Amelia Van Pelt

Structural Validity of a Computerized Neurocognitive Battery for Youth Affected by Human Immunodeficiency Virus in Botswana

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Amelia Van Pelt, Epidemiology


A Van Pelt1, J Scott2, K Morales1, M Matshaba1, M Matshaba3, R Gur2, O Tshume3, B Thuto3, E Lowenthal4, T Moore2

  1. Department of Biostatistics, Epidemiology and Informatics, Perelman School of Medicine at the University of Pennsylvania, 423 Guardian Drive, Philadelphia, Pennsylvania, United States 19104-6021
  2. Department of Psychiatry, Perelman School of Medicine at the University of Pennsylvania, 3700 Hamilton Walk, Philadelphia, Pennsylvania, United States 19104
  3. Botswana-Baylor Children’s Clinical Centre of Excellence, 1836 Hospital Way, Gaborone, Botswana
  4. Children’s Hospital of Philadelphia Global Health Center, 3501 Civic Center Blvd, Philadelphia, Pennsylvania, United States 19104


Introduction: Human Immunodeficiency Virus (HIV) infection and in utero HIV exposure are associated with increased risk of pediatric neurocognitive impairment. In Sub-Saharan Africa, in utero HIV exposures and infection are common, but standardized cognitive screening is limited. To address the lack of available neurocognitive screening, the Penn Computerized Neurocognitive Battery (PennCNB), a tool that streamlines evaluation of neurocognitive functioning, was culturally adapted for use among youth in Botswana. The current sub-study examined the structural validity of the culturally-adapted PennCNB.

Methodology: A cohort of 7-17 year old children living with HIV (HIV+) and HIV-exposed-uninfected (HEU) children were enrolled from the Botswana-Baylor Children’s Clinical Centre of Excellence in Gaborone, Botswana. Confirmatory and exploratory factor analyses were performed on speed, accuracy, and efficiency measures for 13 PennCNB tests.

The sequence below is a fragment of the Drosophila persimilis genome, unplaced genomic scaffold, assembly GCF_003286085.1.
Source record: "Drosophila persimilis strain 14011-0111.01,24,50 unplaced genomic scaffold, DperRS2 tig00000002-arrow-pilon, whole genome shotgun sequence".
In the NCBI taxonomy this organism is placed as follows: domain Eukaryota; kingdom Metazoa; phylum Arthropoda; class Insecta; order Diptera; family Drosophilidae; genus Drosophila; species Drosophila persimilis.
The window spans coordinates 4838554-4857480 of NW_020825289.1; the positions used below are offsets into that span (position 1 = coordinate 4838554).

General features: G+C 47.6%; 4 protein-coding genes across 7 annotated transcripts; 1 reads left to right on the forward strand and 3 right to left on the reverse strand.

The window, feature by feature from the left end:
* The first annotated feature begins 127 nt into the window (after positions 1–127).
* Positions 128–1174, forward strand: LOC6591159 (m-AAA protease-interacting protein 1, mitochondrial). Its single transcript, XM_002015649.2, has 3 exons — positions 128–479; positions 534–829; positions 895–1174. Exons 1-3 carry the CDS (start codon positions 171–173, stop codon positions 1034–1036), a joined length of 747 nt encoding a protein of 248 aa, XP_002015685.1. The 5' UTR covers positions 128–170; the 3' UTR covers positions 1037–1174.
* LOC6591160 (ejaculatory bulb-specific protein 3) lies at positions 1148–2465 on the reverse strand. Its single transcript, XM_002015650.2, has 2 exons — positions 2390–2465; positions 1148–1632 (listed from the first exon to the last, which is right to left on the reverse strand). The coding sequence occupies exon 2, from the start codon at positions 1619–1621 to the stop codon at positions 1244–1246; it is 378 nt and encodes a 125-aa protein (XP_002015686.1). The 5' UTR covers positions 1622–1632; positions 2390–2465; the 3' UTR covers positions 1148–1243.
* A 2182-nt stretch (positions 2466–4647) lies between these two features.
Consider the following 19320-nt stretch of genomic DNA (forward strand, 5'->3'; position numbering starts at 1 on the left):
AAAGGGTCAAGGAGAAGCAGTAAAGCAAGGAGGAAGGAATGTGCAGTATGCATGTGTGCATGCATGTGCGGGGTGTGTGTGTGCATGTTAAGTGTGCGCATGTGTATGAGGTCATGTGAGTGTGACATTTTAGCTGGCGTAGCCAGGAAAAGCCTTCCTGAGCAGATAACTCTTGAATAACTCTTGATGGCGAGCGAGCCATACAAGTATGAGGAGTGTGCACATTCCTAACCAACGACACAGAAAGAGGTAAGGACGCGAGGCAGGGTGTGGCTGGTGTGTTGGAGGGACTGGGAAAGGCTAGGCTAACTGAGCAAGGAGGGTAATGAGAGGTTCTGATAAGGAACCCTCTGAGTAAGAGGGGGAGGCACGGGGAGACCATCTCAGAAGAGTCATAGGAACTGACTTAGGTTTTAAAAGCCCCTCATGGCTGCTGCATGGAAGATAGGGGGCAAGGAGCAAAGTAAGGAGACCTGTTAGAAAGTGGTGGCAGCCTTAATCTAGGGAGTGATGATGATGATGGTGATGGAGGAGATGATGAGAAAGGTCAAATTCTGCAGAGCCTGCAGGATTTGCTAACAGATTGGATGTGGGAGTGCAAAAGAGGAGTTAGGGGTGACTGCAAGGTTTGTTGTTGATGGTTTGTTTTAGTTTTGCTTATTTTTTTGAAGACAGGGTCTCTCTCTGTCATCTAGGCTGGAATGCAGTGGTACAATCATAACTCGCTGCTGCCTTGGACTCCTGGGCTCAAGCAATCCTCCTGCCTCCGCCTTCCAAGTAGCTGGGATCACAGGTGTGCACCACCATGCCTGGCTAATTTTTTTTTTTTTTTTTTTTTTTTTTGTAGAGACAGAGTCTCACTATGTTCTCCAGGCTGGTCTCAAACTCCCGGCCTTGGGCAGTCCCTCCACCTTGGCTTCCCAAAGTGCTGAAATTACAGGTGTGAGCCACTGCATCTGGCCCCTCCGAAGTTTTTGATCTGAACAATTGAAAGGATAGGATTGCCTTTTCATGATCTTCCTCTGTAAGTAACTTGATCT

Results: Fit of the confirmatory factor analysis was acceptable, which supports the design of the battery measuring four neurocognitive domains: executive functioning, episodic memory, complex cognition, and sensorimotor/processing speed. The model revealed high inter-factor correlation. Exploratory factor analysis suggested that tests assessing executive functioning and sensorimotor/processing speed clustered together rather than forming distinct factors, which is consistent for this age group.

Conclusions: These findings provide valuable insight into the structural validity of a computerized neurocognitive battery adapted for use in Botswana, suggesting that the PennCNB could serve as a useful tool for the assessment of neurocognitive function in a non-Western setting such as Sub-Saharan Africa, thus providing advantages for implementation, such as automated scoring and data generation, increased standardization and reliability, and ease of administration.


neurocognitive assessment, structural validity, youth, HIV, Africa


Nice presentation Amy!

Thanks for your guidance, Knashawn!

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